Finicky Cold Water Saugeyes From The Shore

For some, cold wintery weather can destroy an angler’s motivation to fish. Summer is over, and the days of warm sunshine and green shorelines are gone as well and are replaced with a dull landscape. However, winter can provide excellent fishing oppurtunites. Many species of fish tend to school up at this time. If you can find them, big catches are possible. Dressing warm is absolutely important, and a good thermos full of coffee helps as well.
Presentation becomes extremely important as the temperature dips to fridgid conditions. In most cases, I’ve found that presentation needs to become slower. However, there are exceptions to this. Sometimes the fish really turn on and will strike at a more aggressive retrieve. When the fish prefer slower presentations I have found that they can become finicky. Let me rephrase that, EXTREMELY finicky. I found this out by fishing a very popular fishing hole. Two anglers down the shore from me were catching fish, yet I had yet to even get a strike. I tied on the exact same bait that they were using which was an 1/8th ounce jig with a 3 inch chartruce grub, yet I still could not get that tap on the end of the line I was patiently waiting for. My patience was dwindling, as I knew that this bite could end at any moment. If I wanted to catch anything, I had to act fast. I tried slowing down my presentation and still did not succeed. Finally, I carefully watched the angler beside me and copied his presentation, same speed, same lift, same everything. I was immediately rewarded with a sharp tap at the end of my line and instantly set the hook. I caught two saugeyes that day before the bite abruptly stopped. Attention to detail is so important this time of year, and I’ve found that I’ve had be willing to experiment with different presentations to find out exactly what the fish want. What worked yesterday may not work today. Bait size, weight, and type of bait are critical factors as well. Some days it seems they won’t bite unless I tip my jig with a minnow.

As for location, I’ve had luck around deeper water in the winter. Drop offs and large shallow areas near drop offs have worked for me. Spillways are another great option.

Winter has always been one of my favorite times to fish. Not the most comfortable time, but at times it has been very rewarding.

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An Opinion on Weather and Saugeyes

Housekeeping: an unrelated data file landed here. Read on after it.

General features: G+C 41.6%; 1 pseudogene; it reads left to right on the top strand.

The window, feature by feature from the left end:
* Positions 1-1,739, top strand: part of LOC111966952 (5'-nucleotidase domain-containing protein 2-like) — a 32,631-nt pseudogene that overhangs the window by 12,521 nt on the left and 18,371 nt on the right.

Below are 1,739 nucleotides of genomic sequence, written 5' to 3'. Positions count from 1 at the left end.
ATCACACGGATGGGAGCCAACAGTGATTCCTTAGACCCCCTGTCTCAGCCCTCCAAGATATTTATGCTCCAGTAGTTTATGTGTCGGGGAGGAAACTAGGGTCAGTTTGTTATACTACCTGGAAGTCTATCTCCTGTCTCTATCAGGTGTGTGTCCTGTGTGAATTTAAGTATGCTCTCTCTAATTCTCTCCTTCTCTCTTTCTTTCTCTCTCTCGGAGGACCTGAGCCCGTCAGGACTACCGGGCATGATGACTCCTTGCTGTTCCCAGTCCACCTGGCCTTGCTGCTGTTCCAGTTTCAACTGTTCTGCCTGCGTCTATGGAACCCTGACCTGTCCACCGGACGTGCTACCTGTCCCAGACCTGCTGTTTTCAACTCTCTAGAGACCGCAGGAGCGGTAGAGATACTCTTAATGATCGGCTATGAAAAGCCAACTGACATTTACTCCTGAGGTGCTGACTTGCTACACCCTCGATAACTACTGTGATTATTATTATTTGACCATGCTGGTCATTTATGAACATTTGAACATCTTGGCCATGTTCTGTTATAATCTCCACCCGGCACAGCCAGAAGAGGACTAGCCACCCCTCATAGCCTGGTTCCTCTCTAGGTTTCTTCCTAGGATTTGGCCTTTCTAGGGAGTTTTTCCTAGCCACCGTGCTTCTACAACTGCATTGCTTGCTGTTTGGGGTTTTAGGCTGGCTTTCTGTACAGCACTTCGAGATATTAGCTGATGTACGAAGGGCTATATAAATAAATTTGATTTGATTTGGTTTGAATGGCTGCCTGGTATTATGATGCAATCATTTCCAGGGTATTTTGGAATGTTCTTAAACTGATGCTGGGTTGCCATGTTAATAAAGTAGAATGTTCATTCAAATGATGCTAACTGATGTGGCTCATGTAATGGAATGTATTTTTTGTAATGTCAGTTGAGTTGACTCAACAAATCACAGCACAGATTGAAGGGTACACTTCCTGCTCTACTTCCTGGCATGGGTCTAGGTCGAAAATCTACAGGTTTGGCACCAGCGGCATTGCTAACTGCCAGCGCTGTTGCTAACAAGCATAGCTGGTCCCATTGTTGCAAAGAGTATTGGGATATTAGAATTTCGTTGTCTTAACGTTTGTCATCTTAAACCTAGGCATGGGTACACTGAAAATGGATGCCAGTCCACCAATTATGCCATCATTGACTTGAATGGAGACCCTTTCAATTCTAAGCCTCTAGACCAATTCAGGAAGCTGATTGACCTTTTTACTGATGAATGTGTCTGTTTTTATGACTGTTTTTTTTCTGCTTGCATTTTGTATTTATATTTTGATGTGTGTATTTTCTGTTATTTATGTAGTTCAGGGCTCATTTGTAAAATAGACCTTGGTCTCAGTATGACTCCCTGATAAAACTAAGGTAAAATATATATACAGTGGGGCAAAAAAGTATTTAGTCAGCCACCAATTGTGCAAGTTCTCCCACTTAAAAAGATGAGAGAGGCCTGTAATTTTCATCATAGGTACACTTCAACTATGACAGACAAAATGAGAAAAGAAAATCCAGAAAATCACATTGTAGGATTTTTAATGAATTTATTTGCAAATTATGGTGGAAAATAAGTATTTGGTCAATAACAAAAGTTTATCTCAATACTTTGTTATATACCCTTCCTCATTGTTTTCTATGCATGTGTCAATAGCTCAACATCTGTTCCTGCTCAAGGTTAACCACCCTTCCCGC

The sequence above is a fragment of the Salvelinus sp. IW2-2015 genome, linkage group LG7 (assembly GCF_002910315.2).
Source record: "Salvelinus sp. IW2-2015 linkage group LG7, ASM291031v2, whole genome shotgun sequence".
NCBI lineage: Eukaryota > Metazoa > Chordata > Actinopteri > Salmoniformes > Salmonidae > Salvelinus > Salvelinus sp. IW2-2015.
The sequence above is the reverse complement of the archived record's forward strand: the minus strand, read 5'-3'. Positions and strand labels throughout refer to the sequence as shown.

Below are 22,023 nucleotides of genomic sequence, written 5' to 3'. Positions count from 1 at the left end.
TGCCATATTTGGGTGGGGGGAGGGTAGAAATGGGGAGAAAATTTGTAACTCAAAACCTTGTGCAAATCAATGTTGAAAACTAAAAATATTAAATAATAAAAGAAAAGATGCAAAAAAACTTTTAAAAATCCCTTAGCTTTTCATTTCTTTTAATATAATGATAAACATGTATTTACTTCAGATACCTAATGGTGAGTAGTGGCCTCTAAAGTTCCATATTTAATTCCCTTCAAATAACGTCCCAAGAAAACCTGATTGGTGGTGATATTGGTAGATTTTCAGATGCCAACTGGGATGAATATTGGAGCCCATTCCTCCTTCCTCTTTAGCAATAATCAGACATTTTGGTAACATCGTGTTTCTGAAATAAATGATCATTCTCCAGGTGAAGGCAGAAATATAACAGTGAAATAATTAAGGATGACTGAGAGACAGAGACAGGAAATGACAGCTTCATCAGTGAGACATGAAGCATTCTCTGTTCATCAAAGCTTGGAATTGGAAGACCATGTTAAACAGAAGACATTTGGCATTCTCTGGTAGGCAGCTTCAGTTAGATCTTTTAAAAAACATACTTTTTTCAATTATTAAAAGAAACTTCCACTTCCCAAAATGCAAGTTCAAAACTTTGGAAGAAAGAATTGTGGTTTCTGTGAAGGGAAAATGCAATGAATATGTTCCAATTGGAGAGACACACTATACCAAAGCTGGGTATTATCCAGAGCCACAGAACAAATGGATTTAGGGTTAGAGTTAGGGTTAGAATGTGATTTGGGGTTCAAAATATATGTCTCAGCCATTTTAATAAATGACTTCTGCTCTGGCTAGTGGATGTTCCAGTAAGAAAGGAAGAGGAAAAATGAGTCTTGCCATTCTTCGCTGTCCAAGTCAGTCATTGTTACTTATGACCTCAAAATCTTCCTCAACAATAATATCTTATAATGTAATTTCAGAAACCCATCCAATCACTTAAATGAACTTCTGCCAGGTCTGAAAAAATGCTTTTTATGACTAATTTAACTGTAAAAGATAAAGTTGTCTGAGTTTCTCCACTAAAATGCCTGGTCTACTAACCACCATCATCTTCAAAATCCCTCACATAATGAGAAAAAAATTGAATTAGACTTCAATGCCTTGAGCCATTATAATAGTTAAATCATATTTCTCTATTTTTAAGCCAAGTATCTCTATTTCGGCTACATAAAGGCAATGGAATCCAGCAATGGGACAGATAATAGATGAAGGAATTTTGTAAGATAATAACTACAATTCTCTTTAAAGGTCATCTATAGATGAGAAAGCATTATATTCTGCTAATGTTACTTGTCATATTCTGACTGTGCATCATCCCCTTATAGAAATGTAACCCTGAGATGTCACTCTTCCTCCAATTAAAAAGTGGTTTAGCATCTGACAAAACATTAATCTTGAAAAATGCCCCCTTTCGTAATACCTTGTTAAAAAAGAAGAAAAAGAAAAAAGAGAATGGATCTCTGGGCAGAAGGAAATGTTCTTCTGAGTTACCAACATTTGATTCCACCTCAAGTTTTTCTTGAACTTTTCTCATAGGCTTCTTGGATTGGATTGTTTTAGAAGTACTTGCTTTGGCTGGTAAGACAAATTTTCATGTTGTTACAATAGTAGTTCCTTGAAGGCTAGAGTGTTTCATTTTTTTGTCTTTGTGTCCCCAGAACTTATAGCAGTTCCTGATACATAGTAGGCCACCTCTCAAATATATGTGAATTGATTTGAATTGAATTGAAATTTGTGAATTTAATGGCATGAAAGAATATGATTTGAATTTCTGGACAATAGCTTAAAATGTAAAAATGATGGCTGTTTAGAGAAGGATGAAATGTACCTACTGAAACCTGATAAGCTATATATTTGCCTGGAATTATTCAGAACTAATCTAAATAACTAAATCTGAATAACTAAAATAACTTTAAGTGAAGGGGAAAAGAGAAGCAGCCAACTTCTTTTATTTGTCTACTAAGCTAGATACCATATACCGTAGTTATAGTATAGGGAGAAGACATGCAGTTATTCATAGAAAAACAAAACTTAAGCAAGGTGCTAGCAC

“The best time to fish for saugeyes is when you have time to go”. I agree with this statement, as I have caught fish on sunny days, rainy days,  and during all different types of barometric pressure. My best catches usually occurred when I had the time to fish every day and was able to stay in tune with the bite and be on the water when that hot bite comes along.
However, over time I did observe some patterns relating to weather. I didn’t find these observations to always be true, but I found them to be true often enough that I always take them into consideration. One condition I always consider is the passing of a weather front, cold fronts especially. In the spring, cold fronts sometimes have a drastic effect on fish. However, I have at times noticed some good fishing BEFORE the front arrives. Also after ice out and in the spring, I’ve noticed positive changes during any time that the weather becomes warmer, especially if it lasts for a few days. 

In the fall and winter, it seems that the opposite occurs. I’ve enjoyed some good bites right before a cold front, during cold fronts, and the days following cold fronts. I’ve fished in some nasty weather during the fall and at times it really seems to get the fish fired up. My rule of thumb for fall fishing is the nastier and colder the weather, the better the fishing gets. 

One last thing I want to mention is out of the ordinary weather. I remember one fall season where it rained excessively. It rained so much that there was flooding everywhere. One spot that I frequently fished was so flooded that the lake water rose almost 10 feet. This spot was a feeder stream on a reservior. I was absolutely disgusted with this and was sure that the fall season was ruined, as everyone I knew was not catching anything anywhere. After a few days I returned to this spot and couldn’t believe what I saw. The water was sparkling and boiling with baitfish. There had to of been millions of them! The fish were there with them, and completely stacked! I immediately threw out a jerkbait and got a strike on the first cast and reeled in a healthy 18 inch saugeye. The next cast was successful as well. I got bit on almost every single cast, only keeping the best fish and ended up with a nice limit of 18-24 inch fish. This was by far the hottest saugeye bite I ever experienced and it lasted for almost a month.

The best time to fish is when you have time to go, but I do always consider weather conditions especially when my time is limited. Fishing at prime times can help and put more fish on the stringer.

 For updates on future posts, like our facebook page Masters of Saugeye.